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We usually write DA for the dopamine neurotransmitter and 5-HT for the serotonin neurotransmitter. These two neurotransmitters are usually slow and a lot less common than the major ones. They originate in brainstem, but they are released throughout the entire brain and spine.[1]

Amazingly enough, even though they are called antidepressants, they can be used for a lot of non-depression related illnesses. For instance, SSNRI's are used in conjunction with pain medication for pain in cancer patients.

In this section we will attempt to answer what depression is; what anxiety is; how we treat them; and what antidepressants are.

Antidepressants[edit | edit source]

  • Selective serotonin reuptake inhibitor (SSRI)
This inhibits the 5-HT reuptake.
  • Tricyclic antidepressant (TCA)
This inhibits 5-HT and NE reuptake, and antagonizes ACh receptors.
  • Monoamine oxidase inhibitor (MAOI)
This inhibits MAO breakdown of 5-HT, NE, and DA.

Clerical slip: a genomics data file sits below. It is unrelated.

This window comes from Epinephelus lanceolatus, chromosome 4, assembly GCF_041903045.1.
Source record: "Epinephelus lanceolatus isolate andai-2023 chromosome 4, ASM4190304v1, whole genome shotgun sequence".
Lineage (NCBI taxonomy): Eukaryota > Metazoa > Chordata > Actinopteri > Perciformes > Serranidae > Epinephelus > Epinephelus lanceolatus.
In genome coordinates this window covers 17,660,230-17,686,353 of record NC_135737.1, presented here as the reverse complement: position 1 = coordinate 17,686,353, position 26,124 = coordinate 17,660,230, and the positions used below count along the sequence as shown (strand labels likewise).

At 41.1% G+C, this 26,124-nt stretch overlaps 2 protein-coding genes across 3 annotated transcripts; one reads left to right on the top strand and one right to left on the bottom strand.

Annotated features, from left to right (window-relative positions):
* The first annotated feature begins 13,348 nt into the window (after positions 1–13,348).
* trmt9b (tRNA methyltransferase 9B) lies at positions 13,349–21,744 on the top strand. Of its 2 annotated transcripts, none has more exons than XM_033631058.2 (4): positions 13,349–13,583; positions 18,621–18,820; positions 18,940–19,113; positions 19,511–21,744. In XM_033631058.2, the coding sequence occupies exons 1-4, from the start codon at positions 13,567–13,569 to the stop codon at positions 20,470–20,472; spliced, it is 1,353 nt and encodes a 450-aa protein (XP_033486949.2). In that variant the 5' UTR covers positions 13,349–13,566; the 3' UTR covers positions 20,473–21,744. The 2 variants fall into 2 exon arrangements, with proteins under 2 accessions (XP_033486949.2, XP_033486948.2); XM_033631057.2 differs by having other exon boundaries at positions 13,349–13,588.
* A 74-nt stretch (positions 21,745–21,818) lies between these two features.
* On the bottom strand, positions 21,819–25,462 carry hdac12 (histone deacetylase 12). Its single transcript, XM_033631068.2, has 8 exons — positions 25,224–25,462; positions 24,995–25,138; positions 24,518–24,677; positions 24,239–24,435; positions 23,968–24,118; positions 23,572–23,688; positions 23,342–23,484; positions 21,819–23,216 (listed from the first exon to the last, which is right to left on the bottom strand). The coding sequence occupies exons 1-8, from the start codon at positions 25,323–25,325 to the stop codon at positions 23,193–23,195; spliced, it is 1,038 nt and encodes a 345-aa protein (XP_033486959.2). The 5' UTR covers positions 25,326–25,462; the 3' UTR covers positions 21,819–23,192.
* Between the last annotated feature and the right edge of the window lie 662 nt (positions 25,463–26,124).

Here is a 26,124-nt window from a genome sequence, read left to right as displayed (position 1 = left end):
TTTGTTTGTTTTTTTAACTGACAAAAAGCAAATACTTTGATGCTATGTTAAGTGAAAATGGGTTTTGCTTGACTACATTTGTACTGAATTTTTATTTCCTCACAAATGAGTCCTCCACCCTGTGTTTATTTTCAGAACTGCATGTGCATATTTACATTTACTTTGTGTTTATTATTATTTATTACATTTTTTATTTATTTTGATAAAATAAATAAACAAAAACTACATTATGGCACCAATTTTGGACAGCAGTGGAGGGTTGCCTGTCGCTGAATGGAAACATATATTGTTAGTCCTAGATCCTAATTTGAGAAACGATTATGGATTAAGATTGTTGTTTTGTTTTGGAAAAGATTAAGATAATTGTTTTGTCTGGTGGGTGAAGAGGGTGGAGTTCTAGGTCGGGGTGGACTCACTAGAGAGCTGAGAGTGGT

• Serotonin-norepinephrine reuptake inhibitor (SNRI)
This inhibits 5-HT and NE reuptake.

Examples[edit | edit source]

  • Mirtazapine: Antagonizes presynaptic NE receptors and thus boosts the release of NE and 5-HT receptors, and antognises specific postsynaptic 5-HT receptors to relieve anxiety. [2]
  • Bupropion: Inhibits NE and DA reuptake. Making it very good for stimulant addicts.
  • Atomoxetine: Inhibits NE reuptake. Making it very good for Attention Deficit Hyperactivity Disorder (ADHD).

References[edit | edit source]


  1. MIT OCW 2013 Drugs and The Brain
  2. MIT OCW 2013 Drugs and The Brain